The SEC announced charges against 10 broker-dealer firms and one dually registered broker-dealer and investment adviser for a series of failures related to the maintenance and preservation of electronic communications. These failures have been widespread and longstanding, leading to severe consequences for the firms involved.
Admission of Violations and Penalties
The firms have acknowledged the veracity of the allegations in their respective SEC orders. These firms have openly admitted to breaching the recordkeeping provisions of the federal securities laws. As a result of these admissions, they have agreed to collectively pay penalties totaling $289 million. The penalties have been assigned as follows:
Wells Fargo Securities, LLC, Wells Fargo Clearing Services, LLC, and Wells Fargo Advisors Financial Network, LLC: $125 million
BNP Paribas Securities Corp. and SG Americas Securities, LLC: $35 million each
BMO Capital Markets Corp. and Mizuho Securities USA LLC: $25 million each
Houlihan Lokey Capital, Inc.: $15 million
Moelis & Company LLC and Wedbush Securities Inc.: $10 million each
SMBC Nikko Securities America, Inc.: $9 million
The Importance of Recordkeeping
Gurbir S. Grewal, Director of the SEC’s Division of Enforcement, emphasized that maintaining accurate records is vital for investor protection and the proper functioning of the markets. The SEC has taken strong actions in the past to enforce this principle, with over 30 enforcement actions resulting in penalties exceeding $1.5 billion. While some firms have responded to this call by improving their internal policies, today’s charges serve as a stark reminder that many firms still need to adopt a more proactive approach. Grewal advises firms to self-report, cooperate, and remediate to ensure better outcomes and avoid regulatory interventions.
Persistent Communication Failures
The SEC’s investigation has revealed that all 11 firms involved in this case had a consistent pattern of “off-channel” communications. Starting from at least 2019, employees across these firms used various messaging platforms, such as iMessage, WhatsApp, and Signal, on their personal devices to discuss business matters. The firms failed to maintain or preserve the majority of these off-channel communications, a violation of federal securities laws. This oversight had serious repercussions, potentially depriving the Commission of crucial information during various investigations. Notably, these failures extended across different levels of authority, implicating supervisors and senior executives.
Charges and Supervision
Each of the broker-dealer firms has been charged with violating specific recordkeeping provisions of the Securities Exchange Act of 1934. Additionally, they face charges of failing to adequately supervise to prevent and detect these violations. Wedbush Securities Inc., which operates as both a broker-dealer and investment adviser, has been charged with similar recordkeeping violations under the Investment Advisers Act of 1940.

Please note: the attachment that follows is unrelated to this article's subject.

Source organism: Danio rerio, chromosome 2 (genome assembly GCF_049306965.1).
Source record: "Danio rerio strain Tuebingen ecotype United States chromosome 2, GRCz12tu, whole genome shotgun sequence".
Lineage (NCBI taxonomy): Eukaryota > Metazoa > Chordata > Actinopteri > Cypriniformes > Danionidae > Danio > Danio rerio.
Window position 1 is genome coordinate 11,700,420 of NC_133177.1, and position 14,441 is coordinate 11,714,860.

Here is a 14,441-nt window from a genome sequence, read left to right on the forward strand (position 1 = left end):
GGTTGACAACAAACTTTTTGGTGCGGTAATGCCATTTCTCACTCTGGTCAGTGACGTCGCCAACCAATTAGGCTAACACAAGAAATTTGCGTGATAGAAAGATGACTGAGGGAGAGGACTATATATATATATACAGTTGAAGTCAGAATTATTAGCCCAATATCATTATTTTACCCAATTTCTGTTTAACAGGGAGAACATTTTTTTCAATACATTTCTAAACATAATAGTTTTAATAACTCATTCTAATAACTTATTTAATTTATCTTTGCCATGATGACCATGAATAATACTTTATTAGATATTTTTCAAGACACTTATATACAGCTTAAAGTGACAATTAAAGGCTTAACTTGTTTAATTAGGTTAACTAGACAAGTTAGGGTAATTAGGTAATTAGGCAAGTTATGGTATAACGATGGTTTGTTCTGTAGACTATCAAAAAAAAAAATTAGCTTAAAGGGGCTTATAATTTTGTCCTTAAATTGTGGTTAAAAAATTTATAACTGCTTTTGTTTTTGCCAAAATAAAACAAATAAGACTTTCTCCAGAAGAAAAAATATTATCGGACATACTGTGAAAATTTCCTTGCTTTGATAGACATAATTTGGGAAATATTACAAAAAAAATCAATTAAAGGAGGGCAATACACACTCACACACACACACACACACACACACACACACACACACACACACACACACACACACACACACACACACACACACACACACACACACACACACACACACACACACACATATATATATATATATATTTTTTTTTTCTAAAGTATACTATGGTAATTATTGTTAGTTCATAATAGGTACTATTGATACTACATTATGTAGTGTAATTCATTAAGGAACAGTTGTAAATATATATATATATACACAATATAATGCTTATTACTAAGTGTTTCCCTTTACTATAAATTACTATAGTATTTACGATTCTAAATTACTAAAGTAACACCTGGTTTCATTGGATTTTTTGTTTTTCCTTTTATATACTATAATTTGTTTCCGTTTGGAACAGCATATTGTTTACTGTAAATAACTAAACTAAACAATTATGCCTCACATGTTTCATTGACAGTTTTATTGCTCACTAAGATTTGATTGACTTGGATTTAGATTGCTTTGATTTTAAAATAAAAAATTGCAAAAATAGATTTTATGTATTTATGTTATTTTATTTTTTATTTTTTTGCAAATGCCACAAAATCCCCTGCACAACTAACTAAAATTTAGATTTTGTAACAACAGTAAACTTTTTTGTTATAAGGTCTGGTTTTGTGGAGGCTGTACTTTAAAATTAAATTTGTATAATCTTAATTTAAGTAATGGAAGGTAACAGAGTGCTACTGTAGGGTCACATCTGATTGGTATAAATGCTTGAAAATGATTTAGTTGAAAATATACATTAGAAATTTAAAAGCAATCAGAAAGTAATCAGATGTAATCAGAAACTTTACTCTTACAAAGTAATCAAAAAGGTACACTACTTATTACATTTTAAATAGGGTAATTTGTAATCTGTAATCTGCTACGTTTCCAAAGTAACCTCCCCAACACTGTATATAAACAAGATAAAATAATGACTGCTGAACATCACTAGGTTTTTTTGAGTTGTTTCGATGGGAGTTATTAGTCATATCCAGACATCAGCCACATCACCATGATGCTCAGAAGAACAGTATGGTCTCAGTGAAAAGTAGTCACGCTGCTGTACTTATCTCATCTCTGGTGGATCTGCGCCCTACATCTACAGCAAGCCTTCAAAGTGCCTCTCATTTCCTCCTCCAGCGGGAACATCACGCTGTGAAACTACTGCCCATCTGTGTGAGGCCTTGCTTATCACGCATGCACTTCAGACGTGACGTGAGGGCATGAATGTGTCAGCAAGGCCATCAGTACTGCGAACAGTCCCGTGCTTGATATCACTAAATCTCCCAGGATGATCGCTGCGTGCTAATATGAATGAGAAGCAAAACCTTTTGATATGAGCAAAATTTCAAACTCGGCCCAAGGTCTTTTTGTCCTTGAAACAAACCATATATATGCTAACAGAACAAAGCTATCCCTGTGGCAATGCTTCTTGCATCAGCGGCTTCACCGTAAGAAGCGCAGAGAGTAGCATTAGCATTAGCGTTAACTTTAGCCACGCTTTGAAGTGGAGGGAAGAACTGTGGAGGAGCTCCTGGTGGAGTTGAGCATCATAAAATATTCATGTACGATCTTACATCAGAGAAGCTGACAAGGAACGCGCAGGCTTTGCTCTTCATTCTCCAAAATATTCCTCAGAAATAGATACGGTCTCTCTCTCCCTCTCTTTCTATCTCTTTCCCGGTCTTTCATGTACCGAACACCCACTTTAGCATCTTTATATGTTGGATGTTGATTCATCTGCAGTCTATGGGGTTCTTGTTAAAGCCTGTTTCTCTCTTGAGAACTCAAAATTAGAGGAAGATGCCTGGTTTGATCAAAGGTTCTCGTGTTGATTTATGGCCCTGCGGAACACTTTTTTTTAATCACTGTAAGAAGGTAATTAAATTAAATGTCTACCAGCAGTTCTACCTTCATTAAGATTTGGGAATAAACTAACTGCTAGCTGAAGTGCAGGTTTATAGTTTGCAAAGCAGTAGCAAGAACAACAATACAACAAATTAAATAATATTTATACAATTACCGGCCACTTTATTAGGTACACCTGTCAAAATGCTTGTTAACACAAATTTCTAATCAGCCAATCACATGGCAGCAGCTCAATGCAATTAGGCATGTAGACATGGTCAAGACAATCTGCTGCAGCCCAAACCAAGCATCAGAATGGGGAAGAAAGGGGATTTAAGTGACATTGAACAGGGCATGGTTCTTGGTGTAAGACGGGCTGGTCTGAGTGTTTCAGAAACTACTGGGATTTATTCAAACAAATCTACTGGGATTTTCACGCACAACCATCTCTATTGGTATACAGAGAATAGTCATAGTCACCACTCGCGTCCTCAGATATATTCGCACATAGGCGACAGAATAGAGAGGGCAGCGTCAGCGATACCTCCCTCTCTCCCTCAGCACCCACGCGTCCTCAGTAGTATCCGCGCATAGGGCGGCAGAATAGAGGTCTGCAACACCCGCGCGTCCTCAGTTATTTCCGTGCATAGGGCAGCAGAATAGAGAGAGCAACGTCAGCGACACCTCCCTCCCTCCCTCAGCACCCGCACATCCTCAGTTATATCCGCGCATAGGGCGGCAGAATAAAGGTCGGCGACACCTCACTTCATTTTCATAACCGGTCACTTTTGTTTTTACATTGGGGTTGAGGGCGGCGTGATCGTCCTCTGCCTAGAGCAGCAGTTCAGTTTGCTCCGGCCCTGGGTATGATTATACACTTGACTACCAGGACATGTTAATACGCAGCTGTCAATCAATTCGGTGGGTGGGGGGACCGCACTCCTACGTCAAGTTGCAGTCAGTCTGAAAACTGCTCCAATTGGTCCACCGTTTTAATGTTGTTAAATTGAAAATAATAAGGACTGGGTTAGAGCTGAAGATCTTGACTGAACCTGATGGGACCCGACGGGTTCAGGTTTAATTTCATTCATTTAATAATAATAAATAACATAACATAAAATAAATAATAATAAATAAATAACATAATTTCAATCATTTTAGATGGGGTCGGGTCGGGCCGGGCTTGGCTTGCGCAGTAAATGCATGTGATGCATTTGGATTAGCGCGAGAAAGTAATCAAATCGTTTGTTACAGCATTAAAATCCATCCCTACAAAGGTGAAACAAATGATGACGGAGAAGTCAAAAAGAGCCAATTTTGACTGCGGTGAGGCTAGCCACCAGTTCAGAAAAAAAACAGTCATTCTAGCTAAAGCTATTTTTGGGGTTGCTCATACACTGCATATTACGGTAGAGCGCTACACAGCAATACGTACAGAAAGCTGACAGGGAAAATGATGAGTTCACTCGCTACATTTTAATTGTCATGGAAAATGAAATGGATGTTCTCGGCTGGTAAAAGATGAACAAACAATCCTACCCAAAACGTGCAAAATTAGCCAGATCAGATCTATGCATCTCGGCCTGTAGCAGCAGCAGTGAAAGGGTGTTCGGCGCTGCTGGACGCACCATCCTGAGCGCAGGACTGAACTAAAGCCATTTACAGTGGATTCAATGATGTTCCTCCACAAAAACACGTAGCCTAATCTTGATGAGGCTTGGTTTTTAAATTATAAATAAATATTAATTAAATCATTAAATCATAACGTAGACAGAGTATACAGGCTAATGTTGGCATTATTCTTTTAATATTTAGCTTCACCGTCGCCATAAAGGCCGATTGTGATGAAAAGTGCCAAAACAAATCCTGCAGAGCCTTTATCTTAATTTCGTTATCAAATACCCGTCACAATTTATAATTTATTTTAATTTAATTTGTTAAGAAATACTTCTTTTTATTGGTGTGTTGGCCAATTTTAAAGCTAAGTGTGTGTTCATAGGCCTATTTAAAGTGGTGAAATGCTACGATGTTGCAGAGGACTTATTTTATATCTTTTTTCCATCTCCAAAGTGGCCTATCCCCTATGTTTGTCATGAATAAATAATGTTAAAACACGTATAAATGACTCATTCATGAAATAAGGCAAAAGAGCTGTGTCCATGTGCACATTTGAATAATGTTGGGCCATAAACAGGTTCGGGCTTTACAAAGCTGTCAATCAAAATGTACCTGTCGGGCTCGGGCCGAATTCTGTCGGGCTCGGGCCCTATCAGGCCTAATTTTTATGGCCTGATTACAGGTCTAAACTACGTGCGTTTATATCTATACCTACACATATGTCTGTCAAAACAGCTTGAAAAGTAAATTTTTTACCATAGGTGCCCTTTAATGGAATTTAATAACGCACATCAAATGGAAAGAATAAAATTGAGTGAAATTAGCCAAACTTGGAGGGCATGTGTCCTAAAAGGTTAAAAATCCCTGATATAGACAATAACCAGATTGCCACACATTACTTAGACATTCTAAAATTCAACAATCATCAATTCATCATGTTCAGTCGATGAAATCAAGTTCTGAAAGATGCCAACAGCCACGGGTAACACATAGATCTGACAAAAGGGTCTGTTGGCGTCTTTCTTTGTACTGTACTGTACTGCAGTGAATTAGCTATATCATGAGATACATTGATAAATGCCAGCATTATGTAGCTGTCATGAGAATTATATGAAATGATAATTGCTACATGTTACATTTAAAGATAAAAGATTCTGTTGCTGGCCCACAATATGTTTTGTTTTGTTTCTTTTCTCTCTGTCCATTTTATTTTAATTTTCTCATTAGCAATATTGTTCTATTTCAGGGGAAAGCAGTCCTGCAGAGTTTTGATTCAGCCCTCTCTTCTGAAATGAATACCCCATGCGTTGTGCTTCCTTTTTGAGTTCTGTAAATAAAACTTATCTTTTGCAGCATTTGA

Corrective Measures and Industry-wide Compliance
In addition to the substantial financial penalties, the SEC has ordered each firm to cease and desist from future violations of recordkeeping regulations. Furthermore, the firms have been censured for their actions. As a step toward rectifying their practices, each firm has agreed to engage independent compliance consultants. These consultants will conduct thorough reviews of the firms’ policies and procedures related to the retention of electronic communications on personal devices. The goal is to establish robust frameworks that address non-compliance by employees.
This case has a significant impact on all brokerage firms. It highlights the broader need for all broker-dealers and investment advisers to review their recordkeeping procedures in order to avoid costly investigations, fines and penalties. – Mark Astarita
Mark Astarita is a nationally recognized securities attorney, who represents investors, financial professionals and firms in securities litigation, arbitration and regulatory matters, including SEC and FINRA investigations and enforcement proceedings.
He is a partner in the national securities law firm Sallah Astarita & Cox, LLC, and the founder of The Securities Law Home Page - SECLaw.com, which was one of the first legal topic sites on the Internet. It went online in 1995 and is updated daily with news, commentary and securities law related links.